Following graduation from an Ivy League university next month, one of our Early Stage Careers clients will move to New York City and begin her career in the eCommerce space. “I will be running a line of products. I will get the autonomy I wanted; the vibe I wanted, but still have the structure of a Fortune 500 company.”
During a recent interview, she shared her personal journey and the challenges she faced while seeking the right opportunity; and how Early Stage Careers (ESC) helped her limit her stress, keep her focus and eventually reach success.
What were some of the most challenging aspects of searching for an internship and job and how did Early Stage Career’s process help you build skills and confidence?
Because I am at a liberal arts university, Career Services is not helpful in figuring out career options outside of the obvious, like finance and consulting. It’s hard to find out what to do, how to start.
ESC helped me to realize the benefits of a liberal arts education. I felt like I was not on the same playing field as others with pre-professional degrees. I really learned how to present the benefits of my liberal arts background in a positive way for potential employers. Through the interview prep process provided by ESC, I was able to make it clear why, as a liberal arts major, I could compete against those with pre-professional degrees. I was reminded of the critical soft skills I was bringing and stopped apologizing for my liberal arts degree. One of the main things I learned from the interview prep was being able to talk about my relevant experiences and what I’m bringing to the job, what I don’t know, and figuring out the best way to articulate that.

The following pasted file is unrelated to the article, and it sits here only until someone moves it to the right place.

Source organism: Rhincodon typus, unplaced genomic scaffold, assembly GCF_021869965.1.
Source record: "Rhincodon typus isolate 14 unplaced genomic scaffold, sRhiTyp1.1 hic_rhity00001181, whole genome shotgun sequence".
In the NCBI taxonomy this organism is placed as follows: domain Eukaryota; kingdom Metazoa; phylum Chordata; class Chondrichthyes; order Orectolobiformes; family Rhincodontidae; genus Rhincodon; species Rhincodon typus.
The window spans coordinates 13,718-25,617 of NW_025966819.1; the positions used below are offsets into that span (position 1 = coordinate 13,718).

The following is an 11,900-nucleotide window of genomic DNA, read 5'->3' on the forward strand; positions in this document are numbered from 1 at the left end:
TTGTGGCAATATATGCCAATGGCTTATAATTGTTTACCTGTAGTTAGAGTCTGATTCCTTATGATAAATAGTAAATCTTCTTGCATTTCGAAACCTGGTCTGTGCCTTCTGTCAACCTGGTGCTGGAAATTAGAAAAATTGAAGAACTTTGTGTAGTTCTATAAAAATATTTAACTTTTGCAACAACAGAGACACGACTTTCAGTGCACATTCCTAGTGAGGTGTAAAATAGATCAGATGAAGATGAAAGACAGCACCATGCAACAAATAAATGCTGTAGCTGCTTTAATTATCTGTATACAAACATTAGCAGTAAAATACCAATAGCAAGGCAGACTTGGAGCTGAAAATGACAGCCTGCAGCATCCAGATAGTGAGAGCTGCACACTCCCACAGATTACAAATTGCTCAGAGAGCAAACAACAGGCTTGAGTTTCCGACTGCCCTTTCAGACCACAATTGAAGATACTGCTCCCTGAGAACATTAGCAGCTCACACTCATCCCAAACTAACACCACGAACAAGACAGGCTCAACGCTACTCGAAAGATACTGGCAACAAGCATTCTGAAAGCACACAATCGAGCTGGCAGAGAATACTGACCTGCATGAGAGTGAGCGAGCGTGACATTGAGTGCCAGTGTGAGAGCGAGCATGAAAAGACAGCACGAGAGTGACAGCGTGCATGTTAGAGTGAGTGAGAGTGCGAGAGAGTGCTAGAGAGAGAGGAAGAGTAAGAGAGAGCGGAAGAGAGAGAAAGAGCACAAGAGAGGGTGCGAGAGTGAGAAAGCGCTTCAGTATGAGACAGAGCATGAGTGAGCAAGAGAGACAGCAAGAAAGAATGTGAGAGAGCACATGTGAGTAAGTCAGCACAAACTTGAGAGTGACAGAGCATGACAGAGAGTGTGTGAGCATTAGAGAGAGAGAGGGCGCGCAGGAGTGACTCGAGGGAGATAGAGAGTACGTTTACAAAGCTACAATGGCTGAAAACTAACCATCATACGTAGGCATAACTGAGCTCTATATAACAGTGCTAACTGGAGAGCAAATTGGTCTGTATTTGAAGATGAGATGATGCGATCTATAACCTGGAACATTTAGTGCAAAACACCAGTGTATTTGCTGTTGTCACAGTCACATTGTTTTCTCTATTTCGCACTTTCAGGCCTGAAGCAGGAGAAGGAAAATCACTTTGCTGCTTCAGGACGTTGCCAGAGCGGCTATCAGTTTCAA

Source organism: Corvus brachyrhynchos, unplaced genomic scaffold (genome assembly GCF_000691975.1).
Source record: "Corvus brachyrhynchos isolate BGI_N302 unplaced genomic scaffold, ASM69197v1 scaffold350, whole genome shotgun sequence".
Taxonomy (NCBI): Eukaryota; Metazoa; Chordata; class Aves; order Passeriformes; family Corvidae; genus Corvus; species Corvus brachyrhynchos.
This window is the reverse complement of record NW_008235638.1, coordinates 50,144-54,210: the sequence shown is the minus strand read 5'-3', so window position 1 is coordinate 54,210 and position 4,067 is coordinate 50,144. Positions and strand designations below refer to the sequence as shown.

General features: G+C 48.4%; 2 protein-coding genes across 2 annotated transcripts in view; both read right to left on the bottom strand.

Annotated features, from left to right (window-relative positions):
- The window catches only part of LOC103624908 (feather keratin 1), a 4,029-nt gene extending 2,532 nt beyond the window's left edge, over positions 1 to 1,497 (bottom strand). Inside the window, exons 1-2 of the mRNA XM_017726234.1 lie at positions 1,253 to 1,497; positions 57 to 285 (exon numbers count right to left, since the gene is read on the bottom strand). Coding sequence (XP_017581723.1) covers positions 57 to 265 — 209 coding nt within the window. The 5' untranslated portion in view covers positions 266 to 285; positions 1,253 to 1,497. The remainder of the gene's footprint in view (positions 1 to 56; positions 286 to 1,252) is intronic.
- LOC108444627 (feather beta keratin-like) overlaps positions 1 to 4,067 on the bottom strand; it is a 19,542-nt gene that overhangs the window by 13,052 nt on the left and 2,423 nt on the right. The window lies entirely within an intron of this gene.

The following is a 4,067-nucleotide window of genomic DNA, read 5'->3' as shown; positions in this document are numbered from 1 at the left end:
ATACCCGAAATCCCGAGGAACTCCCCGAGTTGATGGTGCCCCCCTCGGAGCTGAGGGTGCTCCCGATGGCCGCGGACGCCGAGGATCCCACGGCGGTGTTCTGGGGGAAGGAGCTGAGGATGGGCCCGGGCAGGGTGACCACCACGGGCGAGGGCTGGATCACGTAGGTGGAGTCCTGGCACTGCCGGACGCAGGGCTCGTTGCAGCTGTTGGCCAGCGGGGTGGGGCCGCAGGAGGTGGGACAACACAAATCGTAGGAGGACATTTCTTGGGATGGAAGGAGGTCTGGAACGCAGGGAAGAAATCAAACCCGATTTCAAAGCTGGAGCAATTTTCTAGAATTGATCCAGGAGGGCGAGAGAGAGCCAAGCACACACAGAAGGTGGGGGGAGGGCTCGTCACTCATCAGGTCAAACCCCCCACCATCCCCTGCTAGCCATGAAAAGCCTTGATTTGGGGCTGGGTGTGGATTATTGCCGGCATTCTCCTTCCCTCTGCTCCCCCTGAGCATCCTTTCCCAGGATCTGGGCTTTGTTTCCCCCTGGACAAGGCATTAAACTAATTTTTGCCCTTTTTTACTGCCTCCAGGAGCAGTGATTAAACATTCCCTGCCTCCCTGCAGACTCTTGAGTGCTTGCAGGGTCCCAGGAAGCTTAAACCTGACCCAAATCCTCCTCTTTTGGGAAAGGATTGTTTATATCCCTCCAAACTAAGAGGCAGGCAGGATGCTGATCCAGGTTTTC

The regularity of calls from ESC really helped. It forced me to work on job stuff and a lot came out of my interview prep. ESC stopped me from applying for jobs I would hate. They would say, “The fact is that you’re going to get a job.” I was forced to set timelines and look at certain industries. ESC could say with authority, “It’s not time to freak out about (not finding) a job yet!” I left the worrying to them. They explained it has to be the right chemistry on both sides, for the employee and the employer. ESC said, “It has to be right for you, too.”
What do you perceive as the advantages of coming from a liberal arts background? How did this prepare you for your success in your job search?
You go into liberal arts to learn something rather than because you just want to get a job. What I realized is that I can be very persuasive in telling about my choice. I can adapt to many different subjects. Liberal Arts had many requirements, including science and math. All of these subjects have made me mentally flexible. I know how to write and I can participate in group work and discussions. I might have been burned out if I only studied science. Studying liberal arts has made me a more interesting person. I had no idea what I wanted to do at 18.
All of the interview prep really helped me get ready for possible questions and the types of things employers look for. I also learned how to tell my story in a way that was both interesting and relevant to the needs of a potential employer. I had no idea how to explain and highlight my skills and experiences. I practiced until it felt natural and organic. I had to actively learn what sounds good. It is really valuable to practice with somebody.
Readers will get advice and hear more about this student’s journey from college and internships to a pivot and a job offer in next month’s ESC newsletter.